Finding Compassion

The night of the unspeakable tragedies in Newtown, I babysat for two elementary-school aged kids. When I was putting the little girl to bed, she stopped me before I left her room and asked me to leave the lights on, to ward away the monsters she suspected inhabited the darkness. At this request my chest pulled tight, and, after assuring her that she was safe for the night, I tucked her in and shut her door and thanked God that all this 7-year- old child had to fear was the dark of her bedroom without a night- light, and that she need never know what a .223 caliber assault rifle sounds like when it goes off.

I watched the news incessantly last weekend, not out of a voyeuristic impulse or even compassion for those affected, though I do feel an aching sympathy for everyone in Newtown, but no, I took in every new report in a selfish need for some sort of explanation.


What possible motive could drive someone to kill dozens of people, to take defenseless chil- dren away from their parents, to devastate a community?

But with each new grue- some detail, I realized the futility of attempting to find reason in such a senseless act of horror. There is no back-story that could reconcile this massacre, no evidence that could emerge to put in perspective his cruelty. Twenty children should be writing their holiday wish lists, and six adults should have come home to their families, and regardless of why the shooter did what he did, his callousness will be no less in- comprehensible.

Although it would probably be easier if we were able to ex- plain what took place at Sandy Hook, to process, to comprehend, it is the feeling of incredulity that is important to hold onto. Our utter disbelief over such cruelty is proof that although some may trample over the line that human decency begs us not to cross, most still feel it. It is the strongest reaffirmation of our own humanity.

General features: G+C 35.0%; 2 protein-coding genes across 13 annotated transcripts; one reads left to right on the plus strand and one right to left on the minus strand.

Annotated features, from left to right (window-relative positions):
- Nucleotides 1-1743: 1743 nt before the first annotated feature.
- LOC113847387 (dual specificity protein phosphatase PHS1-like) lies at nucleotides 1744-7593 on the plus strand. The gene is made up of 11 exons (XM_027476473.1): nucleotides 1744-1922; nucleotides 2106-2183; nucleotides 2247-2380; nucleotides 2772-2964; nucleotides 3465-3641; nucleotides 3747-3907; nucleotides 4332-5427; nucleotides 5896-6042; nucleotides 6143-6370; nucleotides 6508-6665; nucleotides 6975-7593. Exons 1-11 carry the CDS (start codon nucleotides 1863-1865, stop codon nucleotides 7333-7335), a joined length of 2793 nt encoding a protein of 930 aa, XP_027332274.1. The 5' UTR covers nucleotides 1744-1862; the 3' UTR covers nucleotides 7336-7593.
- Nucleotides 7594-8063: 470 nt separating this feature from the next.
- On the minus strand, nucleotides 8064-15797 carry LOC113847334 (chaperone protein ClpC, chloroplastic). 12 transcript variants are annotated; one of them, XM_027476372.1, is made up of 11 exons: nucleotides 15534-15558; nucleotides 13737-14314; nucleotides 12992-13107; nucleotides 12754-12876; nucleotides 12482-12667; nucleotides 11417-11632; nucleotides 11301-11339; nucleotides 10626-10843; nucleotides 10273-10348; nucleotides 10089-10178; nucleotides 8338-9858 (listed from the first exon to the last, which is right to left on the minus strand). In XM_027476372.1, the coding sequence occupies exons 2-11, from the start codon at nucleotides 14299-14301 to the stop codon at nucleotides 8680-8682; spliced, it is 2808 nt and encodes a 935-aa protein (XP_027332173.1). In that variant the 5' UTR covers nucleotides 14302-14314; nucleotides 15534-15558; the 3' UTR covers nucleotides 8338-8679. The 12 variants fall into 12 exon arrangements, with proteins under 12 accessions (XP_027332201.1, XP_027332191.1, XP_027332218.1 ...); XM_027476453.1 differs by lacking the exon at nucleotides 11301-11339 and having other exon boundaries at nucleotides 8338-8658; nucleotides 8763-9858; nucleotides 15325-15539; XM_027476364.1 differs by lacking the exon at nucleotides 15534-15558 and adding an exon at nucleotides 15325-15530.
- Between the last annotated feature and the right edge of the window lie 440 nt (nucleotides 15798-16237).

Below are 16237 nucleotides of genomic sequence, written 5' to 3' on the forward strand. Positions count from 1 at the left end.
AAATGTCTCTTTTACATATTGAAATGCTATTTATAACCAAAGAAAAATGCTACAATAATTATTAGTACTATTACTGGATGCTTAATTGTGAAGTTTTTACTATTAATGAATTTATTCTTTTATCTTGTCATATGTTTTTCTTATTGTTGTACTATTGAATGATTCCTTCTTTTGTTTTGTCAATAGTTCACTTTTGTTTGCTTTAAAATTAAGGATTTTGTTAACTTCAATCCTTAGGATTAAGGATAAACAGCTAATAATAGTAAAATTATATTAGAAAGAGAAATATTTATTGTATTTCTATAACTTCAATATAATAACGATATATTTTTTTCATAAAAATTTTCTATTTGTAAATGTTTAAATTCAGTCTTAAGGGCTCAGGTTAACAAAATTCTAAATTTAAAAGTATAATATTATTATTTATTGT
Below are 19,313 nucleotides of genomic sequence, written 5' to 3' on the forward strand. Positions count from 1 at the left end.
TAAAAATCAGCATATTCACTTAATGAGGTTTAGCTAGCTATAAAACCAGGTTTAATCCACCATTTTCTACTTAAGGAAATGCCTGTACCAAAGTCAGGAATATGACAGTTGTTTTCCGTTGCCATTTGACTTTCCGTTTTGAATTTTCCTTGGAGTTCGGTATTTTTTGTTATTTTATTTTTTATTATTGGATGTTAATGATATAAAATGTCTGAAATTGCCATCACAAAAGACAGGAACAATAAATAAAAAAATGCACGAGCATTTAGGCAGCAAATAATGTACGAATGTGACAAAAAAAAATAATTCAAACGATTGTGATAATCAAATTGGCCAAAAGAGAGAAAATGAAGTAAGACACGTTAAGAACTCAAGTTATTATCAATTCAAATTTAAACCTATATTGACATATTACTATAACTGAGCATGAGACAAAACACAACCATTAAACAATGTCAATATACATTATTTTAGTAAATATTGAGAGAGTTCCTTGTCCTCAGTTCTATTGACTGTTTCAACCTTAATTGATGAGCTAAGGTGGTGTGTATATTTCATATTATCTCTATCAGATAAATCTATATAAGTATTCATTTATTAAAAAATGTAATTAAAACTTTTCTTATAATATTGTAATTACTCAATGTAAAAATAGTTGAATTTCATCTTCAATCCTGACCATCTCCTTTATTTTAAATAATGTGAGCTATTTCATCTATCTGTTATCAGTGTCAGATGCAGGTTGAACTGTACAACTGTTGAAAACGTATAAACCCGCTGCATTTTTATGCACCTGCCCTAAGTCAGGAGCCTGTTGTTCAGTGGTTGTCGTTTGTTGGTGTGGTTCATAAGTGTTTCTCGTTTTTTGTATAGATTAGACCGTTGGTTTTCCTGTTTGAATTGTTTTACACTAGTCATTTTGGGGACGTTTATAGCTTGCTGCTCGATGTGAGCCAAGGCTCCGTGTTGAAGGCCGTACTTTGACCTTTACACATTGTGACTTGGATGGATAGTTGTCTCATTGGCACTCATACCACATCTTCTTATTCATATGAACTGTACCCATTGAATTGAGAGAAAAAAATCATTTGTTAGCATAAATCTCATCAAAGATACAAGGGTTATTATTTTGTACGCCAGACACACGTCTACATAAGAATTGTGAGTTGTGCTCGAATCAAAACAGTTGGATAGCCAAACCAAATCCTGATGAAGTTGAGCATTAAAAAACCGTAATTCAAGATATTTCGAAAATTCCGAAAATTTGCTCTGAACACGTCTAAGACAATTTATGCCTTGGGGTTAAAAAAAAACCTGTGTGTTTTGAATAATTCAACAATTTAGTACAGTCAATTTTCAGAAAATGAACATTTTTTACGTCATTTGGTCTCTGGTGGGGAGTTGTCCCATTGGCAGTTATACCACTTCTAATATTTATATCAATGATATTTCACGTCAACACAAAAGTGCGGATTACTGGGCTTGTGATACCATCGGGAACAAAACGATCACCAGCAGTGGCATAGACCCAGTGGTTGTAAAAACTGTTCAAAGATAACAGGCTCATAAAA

It’s not hard to get caught up in the awfulness that surrounds this incident, and the horrors will surely keep coming as the case unfolds. Even the public’s reaction has been, at times, despicable. There was former Arkansas Governor Mike Huckabee’s proclamation that because of the separation of church and state we shouldn’t be surprised “that schools would become a place of carnage” and the plans of the Westboro Baptist Church, infamous for protesting at military funerals, to picket Sandy Hook Elementary school in order to “sing praise to God for the glory of his work in executing his judgment.”

But even the extremity and shock value of cruelty cannot abolish the tendency of so many of us towards compassion.

It is compassion that has been shown around the world for the victims of this tragedy, something that was easy to witness right here in Westport. The compassion was there in the stunned silence of entire classrooms that Friday afternoon, as students and teachers watched the terrible news as it came in. It was there in the Facebook statuses and tweets that overwhelmed our newsfeeds, solemn expressions of sympathy for and solidarity with the victims. It was there in our worry for our teachers, families and friends who live in Newtown. It was there in the overflowing crowd at the town hall vigil Sunday evening. It was there in every piece of green or white clothing we wore on Monday to show our support. And it was there in all of us, as we struggled to accept what had happened. Amid the shooter’s demonstration of the worst in people, from the Westport community and many others came the best.

Anne Frank once wrote, of the tragedies she had endured, “Despite everything, I believe that people are really good at heart.”

And, despite everything, I believe it too.